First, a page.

Saturday, April 14, 2007

Aki Ra - coming out of 'retirement'

I won't try and explain Aki Ra's recent 'retirement' announcement other than to say that the latest word is that he's moving his operation from just outside Siem Reap to a new location in Banteay Srei, where an official unveiling of the new Landmine Museum and Relief Facility will take place on 21 April. Cutting the ribbon will be the Canadian Ambassador to Cambodia, Donica Pottie, alongwith Sok An, the country's Deputy Prime Minister. I never visited Aki Ra's landmine museum in its old location, for some reason I never found the time as I'm usually seeing friends or off into the countryside trying to uncover more ancient temples. But I hear his name constantly and there must be at least three documentaries in final production about the man and his work. As I don't know him or much about his work, other than what I read in the press, I'll direct you to The Cambodia Landmine Museum Relief Fund website which has all the detail you need to learn about Aki Ra and his museum.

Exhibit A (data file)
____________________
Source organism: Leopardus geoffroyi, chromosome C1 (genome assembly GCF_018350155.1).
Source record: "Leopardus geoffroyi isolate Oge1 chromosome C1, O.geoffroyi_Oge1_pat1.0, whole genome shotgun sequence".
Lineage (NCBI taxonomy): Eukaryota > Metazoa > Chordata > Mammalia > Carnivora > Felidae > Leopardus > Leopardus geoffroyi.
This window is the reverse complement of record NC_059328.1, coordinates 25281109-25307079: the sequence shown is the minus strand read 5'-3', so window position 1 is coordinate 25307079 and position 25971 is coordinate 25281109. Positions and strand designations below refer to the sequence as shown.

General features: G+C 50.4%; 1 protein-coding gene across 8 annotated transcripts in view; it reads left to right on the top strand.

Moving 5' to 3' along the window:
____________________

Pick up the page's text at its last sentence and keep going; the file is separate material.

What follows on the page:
Briefly, Aki Ra is a former child conscript of the Khmer Rouge Army, who developed deadly first-hand experience with mines and weapons of all kinds. He spent well over a decade laying mines and booby traps made from almost every explosive ordnance deployed during those long years at war. In 1994, he joined UNTAC and received formal training as a de-miner, continuing to clear mines and uxo devices in communities around the country. By 1998 he had acquired an impressive number of de-commissioned casings from various mortars, mines, and artillery shells. To date it's estimated that Aki Ra has cleared over 50,000 mines and has been documented by dozens of filmmakers and journalists from around the world. He's since completed further de-mining safety and explosives certification from the International School of Explosive Engineering in England. Aki Ra continues to clear hundreds of mines per year and his museum houses a tiny fraction of his de-mining efforts.

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